WASHINGTON — Rick Nolan remembers his first Congressional office, in the Longworth House Office building, the annex of which is so remote that “you get nosebleeds and everyone has to be stacked up on top of each other.”
That was in 1974, when Nolan came to Washington for the first of three terms representing Minnesota’s 6th District. Nolan served three terms in Congress and has spent much of the last 30 years adding private sector experience to his post-Washington resume. Now he’s looking to get back to D.C., seeking the DFL endorsement to take on freshman Republican Rep. Chip Cravaack next fall.
Nolan was in D.C. on Wednesday for candidate training sessions with the Democratic Congressional Campaign Committee. Joining him were about 50 other Democrats, including perhaps the leading candidate in the 8th District DFL contest, former state senator and the DFL’s 2010 6th District candidate Tarryl Clark. Both sat down with MinnPost to talk about their campaigns.
Though the DFL endorsement process is still a ways off — the lines for the district haven’t even been solidified yet — Clark and Nolan have established their campaign talking points and both tout strong grassroots organizations in the 8th. Even though they have an intra-party endorsement process to get through first — a contest that includes two other competitors, Duluth City Councilman Jeff Anderson and former Al Franken staffer Daniel Fanning — both tend to focus more on contrasting themselves with Cravaack than each other.
For his part, Cravaack passed on a chance to hit his Democratic rivals when asked about their visit to D.C. on Wednesday.
“When the DFL decides on a candidate,” Cravaack said, “I’ll comment then.”
The Democrats, of course, are commenting now.
“[Cravaack] is one of those guys who takes his marching orders from the Tea Party,” Nolan said, “and he’s totally insensitive to what the country’s need are and what the 8th District people’s needs and visions are.”
“We seem to have some people in Congress who are really bent on running our country off a cliff and taking our dreams and our families with them, and the current representative from the 8th district is one of them,” Clark said. “His priorities are out of line with our communities and our families.”
Clark, Nolan bring different backgrounds to the race
Both Clark and Nolan have stakes to claim in the DFL race: most obviously, Clark is the mega-fundraiser whose 2010 contest against Michele Bachmann established a donor list that helped her out-raise not only her DFL opponents but the incumbent Cravaack.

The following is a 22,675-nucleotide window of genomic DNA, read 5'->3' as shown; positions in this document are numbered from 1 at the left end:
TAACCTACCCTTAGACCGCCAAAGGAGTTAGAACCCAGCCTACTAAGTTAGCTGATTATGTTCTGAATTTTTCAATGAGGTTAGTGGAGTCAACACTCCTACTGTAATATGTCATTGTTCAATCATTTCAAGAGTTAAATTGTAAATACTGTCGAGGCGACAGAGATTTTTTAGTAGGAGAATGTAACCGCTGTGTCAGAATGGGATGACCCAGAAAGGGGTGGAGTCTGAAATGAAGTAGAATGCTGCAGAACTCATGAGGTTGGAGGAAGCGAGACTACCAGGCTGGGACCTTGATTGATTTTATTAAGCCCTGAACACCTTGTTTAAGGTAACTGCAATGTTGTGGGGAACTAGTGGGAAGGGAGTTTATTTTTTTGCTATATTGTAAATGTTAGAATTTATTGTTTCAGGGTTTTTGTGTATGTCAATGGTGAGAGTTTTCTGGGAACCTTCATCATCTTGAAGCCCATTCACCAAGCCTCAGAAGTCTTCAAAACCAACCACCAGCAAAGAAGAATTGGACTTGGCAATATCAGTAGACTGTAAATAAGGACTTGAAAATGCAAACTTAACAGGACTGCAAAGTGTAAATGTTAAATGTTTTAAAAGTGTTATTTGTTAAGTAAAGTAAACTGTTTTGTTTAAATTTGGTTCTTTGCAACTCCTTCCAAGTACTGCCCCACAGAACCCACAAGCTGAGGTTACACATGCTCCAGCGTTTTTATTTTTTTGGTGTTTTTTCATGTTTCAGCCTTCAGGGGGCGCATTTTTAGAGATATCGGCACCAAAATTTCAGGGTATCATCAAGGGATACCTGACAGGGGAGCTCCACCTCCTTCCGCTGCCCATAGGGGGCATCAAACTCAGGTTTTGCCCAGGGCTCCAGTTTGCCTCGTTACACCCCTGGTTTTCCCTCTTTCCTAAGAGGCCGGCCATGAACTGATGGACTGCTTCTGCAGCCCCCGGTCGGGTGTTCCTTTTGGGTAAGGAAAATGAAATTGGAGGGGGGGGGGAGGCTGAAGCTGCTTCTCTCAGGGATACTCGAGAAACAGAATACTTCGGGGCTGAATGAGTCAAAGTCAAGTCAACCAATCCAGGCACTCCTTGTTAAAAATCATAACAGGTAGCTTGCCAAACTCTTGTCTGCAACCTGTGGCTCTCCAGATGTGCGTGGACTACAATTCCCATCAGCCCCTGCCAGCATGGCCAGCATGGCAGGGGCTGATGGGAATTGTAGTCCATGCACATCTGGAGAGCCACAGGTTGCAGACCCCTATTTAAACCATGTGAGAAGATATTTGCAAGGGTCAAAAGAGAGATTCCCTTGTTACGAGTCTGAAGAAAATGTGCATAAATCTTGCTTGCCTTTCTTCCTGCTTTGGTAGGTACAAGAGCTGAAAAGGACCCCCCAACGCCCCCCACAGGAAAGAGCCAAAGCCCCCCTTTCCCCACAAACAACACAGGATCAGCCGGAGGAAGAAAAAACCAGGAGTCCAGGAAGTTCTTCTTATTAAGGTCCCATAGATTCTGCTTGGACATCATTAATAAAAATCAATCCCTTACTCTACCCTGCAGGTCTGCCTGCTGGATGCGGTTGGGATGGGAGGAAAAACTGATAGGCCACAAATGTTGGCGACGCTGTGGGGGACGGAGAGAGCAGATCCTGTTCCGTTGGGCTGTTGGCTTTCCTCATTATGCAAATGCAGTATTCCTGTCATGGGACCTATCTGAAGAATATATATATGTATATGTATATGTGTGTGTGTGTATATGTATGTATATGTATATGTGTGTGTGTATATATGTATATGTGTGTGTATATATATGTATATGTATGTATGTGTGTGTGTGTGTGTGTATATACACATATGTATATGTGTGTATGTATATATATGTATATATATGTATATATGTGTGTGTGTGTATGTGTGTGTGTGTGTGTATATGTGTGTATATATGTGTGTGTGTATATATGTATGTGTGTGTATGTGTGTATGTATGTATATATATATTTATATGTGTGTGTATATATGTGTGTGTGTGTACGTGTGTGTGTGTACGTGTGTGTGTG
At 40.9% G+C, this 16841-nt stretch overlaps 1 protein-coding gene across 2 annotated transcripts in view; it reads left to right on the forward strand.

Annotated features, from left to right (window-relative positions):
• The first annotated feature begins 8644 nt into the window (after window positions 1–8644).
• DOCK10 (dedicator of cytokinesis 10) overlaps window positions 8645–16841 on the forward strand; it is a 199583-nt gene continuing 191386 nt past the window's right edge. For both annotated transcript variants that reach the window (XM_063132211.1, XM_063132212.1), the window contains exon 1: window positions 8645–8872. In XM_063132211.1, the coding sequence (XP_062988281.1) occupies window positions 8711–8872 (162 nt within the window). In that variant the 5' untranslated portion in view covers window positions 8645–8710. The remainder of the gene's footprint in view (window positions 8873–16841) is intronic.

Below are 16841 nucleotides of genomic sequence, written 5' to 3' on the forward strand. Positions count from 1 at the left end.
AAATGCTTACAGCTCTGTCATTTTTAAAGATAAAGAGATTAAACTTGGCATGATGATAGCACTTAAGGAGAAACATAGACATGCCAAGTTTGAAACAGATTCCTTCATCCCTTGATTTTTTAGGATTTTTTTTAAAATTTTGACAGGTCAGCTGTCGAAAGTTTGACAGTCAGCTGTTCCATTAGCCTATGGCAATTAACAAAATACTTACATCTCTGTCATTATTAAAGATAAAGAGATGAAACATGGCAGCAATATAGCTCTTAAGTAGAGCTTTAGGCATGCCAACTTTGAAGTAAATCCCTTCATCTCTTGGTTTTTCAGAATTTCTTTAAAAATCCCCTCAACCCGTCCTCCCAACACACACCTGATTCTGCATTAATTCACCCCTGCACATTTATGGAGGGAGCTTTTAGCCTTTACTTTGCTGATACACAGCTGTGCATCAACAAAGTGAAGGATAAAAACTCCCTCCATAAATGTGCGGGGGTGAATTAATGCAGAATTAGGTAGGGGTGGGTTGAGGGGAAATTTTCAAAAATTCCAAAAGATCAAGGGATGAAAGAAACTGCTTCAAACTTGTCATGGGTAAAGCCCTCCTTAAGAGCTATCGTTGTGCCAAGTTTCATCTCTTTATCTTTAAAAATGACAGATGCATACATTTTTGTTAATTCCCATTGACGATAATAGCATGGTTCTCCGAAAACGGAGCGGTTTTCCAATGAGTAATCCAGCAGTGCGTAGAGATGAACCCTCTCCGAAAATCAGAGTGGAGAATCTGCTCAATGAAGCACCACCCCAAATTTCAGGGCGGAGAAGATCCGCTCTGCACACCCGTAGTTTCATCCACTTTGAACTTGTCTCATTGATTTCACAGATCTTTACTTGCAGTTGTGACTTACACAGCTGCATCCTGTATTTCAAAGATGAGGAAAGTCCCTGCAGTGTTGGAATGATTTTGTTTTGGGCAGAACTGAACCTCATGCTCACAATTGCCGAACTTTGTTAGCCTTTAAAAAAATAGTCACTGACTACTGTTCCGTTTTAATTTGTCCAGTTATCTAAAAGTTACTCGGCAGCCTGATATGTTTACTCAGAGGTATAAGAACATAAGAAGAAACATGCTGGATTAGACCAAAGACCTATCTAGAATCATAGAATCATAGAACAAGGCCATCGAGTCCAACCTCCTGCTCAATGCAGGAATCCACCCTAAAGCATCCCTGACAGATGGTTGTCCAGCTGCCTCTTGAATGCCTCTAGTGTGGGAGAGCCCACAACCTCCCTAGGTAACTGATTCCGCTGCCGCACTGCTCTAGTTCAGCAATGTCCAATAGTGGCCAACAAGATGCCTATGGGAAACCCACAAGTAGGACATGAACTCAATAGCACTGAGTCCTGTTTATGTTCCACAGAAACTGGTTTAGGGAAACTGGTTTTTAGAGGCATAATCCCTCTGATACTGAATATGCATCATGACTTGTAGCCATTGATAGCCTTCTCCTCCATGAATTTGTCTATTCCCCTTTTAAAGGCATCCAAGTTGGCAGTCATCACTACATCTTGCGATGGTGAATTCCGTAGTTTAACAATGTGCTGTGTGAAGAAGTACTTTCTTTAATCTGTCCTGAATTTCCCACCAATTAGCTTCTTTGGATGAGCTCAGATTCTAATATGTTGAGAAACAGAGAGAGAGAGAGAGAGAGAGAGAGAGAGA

The campaign received more than $228,000 in donations during the latest fundraising quarter, and they’ve gotten gifts from more than 6,300 contributors so far, Clark said. She outraised not only Cravaack, who took in $206,000, but every other declared Minnesotan challenging a House incumbent, combined.
The 2010 race also gave her experience in a modern congressional race, something no one else can claim.
“I’m battle-tested,” she said. And on the matter of her new GOP opponent, “While [Bachmann] certainly might be a lot more flamboyant, they vote very similarly.”
Nolan, meanwhile, fashions himself as a statesman who has experience in Congress, the private sector and the communities of the 8th District.
He’s quick to rattle off his legislative accomplishments from his six years in Congress between 1975 and 1981: investments in railroads, establishing the Presidential Commission on World Hunger, helping write the Rural Policy Development Act of 1980, and co-sponsoring legislation to end American involvement in Vietnam.
Nolan also noted a sawmill and pallet factory he opened in tiny Emily, Minn., right in the heart of the 8th District. From there, he worked for the Minnesota World Trade Center Corporation as its founder and CEO, noting his time as — using a favorite term among congressional Republicans — a “job creator.”
Establishing a ground game
Nolan raised a respectable amount of money in the third quarter — $60,000 — though it pales in comparison to Clark.
But Nolan said he’s not concerned with his funding numbers right now (he also attended a private fundraiser while in Washington Wednesday night) and is focusing on increasing his campaign’s presence in the district.
“I think in a district like ours, the strategy you employ for winning the endorsement is the same strategy that you employ for winning a primary and winning general: a strong grassroots campaign,” he said. “You still have to have a presence and a campaign that resonates in the district. I have that.”
During an interview, Clark paused briefly to consider how many events she’s participated in since declaring her candidacy. She decided on more than 100.
“[Voters] are in need a real partner who’s going to work with them — not just campaign with them, but work with them in Washington,” she said. “I’m trying to make sure that people feel like they’re really going to have in me a partner.”
Whoever the eventual DFL nominee is, they’ll take on, in Cravaack, a Republican who stunned political watchers when he knocked off long-time 8th District Rep. Jim Oberstar as part of a Republican wave in 2010. The 2012 match-up will let voters decide between two significantly different visions for improving the country.
“Politicians are fond of saying, ‘this is the most important election we’ve had in our lifetime,’” Nolan said. “Well, clearly most people would agree that the country is in the most perilous struggle that it’s been in in generations. So by that standard, perhaps this is the most important election we’ve seen in our lifetime.”